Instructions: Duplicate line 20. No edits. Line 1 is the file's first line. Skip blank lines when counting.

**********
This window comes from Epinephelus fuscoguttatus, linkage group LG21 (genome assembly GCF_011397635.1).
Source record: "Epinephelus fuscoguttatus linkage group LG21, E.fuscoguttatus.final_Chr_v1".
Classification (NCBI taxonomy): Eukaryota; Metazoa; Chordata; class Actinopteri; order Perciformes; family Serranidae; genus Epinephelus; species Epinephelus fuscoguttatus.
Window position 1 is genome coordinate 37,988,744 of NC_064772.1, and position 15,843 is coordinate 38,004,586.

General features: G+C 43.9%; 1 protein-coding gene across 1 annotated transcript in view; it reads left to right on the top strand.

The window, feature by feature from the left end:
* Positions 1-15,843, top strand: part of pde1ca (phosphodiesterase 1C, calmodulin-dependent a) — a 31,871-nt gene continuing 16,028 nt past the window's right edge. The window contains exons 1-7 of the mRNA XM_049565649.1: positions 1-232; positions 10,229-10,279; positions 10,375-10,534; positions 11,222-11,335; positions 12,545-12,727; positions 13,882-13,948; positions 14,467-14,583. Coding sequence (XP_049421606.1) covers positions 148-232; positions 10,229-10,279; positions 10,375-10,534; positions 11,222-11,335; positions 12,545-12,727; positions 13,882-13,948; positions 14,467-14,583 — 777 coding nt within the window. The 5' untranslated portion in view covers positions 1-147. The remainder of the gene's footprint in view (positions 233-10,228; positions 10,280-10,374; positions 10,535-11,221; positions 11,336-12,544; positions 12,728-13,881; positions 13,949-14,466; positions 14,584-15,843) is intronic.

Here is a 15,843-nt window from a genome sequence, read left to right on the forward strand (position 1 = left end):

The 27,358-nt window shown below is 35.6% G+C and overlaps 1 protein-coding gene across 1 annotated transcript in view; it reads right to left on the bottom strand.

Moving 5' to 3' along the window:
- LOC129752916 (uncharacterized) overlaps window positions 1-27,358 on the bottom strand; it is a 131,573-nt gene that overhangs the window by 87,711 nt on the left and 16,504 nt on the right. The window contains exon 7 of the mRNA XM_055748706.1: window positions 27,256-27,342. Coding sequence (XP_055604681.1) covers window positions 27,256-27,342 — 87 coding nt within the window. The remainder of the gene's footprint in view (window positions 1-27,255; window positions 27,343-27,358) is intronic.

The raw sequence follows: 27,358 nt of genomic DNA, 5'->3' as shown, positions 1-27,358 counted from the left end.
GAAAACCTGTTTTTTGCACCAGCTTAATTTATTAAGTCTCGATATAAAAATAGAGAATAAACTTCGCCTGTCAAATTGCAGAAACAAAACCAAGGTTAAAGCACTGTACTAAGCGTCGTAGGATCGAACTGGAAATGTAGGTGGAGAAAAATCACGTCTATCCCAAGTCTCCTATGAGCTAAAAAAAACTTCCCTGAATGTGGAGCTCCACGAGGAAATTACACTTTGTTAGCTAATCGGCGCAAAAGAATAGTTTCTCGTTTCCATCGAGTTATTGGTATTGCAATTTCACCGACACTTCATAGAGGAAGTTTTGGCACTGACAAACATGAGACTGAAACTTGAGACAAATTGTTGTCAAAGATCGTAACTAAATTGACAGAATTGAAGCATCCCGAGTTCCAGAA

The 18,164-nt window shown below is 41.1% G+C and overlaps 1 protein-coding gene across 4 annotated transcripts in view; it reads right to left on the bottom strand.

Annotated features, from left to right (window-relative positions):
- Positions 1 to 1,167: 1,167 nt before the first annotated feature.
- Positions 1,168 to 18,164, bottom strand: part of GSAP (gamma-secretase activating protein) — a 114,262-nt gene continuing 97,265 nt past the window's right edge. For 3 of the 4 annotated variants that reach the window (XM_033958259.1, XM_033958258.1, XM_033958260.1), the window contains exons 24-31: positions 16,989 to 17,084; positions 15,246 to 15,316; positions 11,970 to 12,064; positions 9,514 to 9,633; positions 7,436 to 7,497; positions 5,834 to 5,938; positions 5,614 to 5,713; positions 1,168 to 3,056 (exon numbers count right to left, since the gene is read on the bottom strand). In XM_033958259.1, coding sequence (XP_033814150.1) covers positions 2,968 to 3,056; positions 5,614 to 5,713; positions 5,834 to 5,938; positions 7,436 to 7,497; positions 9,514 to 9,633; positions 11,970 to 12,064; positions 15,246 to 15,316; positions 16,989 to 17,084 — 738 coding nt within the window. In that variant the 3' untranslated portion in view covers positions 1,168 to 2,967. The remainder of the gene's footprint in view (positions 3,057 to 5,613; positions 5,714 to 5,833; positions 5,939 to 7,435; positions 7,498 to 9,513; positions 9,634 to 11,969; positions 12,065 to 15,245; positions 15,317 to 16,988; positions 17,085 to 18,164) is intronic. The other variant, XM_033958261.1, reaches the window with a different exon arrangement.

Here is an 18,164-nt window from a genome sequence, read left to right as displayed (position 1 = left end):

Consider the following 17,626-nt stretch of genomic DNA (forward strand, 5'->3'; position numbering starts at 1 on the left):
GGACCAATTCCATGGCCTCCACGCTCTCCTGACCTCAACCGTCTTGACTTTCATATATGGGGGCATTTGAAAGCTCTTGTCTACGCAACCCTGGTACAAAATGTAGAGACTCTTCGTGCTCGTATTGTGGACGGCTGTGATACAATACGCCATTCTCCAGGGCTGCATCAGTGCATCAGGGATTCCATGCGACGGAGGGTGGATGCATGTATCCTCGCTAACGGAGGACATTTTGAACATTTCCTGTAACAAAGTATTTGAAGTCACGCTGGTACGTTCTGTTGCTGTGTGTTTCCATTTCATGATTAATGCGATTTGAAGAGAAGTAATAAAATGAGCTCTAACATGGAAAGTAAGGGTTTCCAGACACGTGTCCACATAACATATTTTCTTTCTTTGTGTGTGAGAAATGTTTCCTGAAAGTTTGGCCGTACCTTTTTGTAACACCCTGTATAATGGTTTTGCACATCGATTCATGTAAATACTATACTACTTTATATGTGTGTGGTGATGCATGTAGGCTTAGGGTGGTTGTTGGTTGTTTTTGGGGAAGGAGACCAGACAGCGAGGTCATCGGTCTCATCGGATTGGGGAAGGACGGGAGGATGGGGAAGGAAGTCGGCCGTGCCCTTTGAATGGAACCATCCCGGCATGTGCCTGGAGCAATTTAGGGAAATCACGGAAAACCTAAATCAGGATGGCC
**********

GGACCAATTCCATGGCCTCCACGCTCTCCTGACCTCAACCGTCTTGACTTTCATATATGGGGGCATTTGAAAGCTCTTGTCTACGCAACCCTGGTACAAAATGTAGAGACTCTTCGTGCTCGTATTGTGGACGGCTGTGATACAATACGCCATTCTCCAGGGCTGCATCAGTGCATCAGGGATTCCATGCGACGGAGGGTGGATGCATGTATCCTCGCTAACGGAGGACATTTTGAACATTTCCTGTAACAAAGTATTTGAAGTCACGCTGGTACGTTCTGTTGCTGTGTGTTTCCATTTCATGATTAATGCGATTTGAAGAGAAGTAATAAAATGAGCTCTAACATGGAAAGTAAGGGTTTCCAGACACGTGTCCACATAACATATTTTCTTTCTTTGTGTGTGAGAAATGTTTCCTGAAAGTTTGGCCGTACCTTTTTGTAACACCCTGTATAATGGTTTTGCACATCGATTCATGTAAATACTATACTACTTTATATGTGTGTGGTGATGCATGTAGGCTTAGGGTGGTTGTTGGTTGTTTTTGGGGAAGGAGACCAGACAGCGAGGTCATCGGTCTCATCGGATTGGGGAAGGACGGGAGGATGGGGAAGGAAGTCGGCCGTGCCCTTTGAATGGAACCATCCCGGCATGTGCCTGGAGCAATTTAGGGAAATCACGGAAAACCTAAATCAGGATGGCC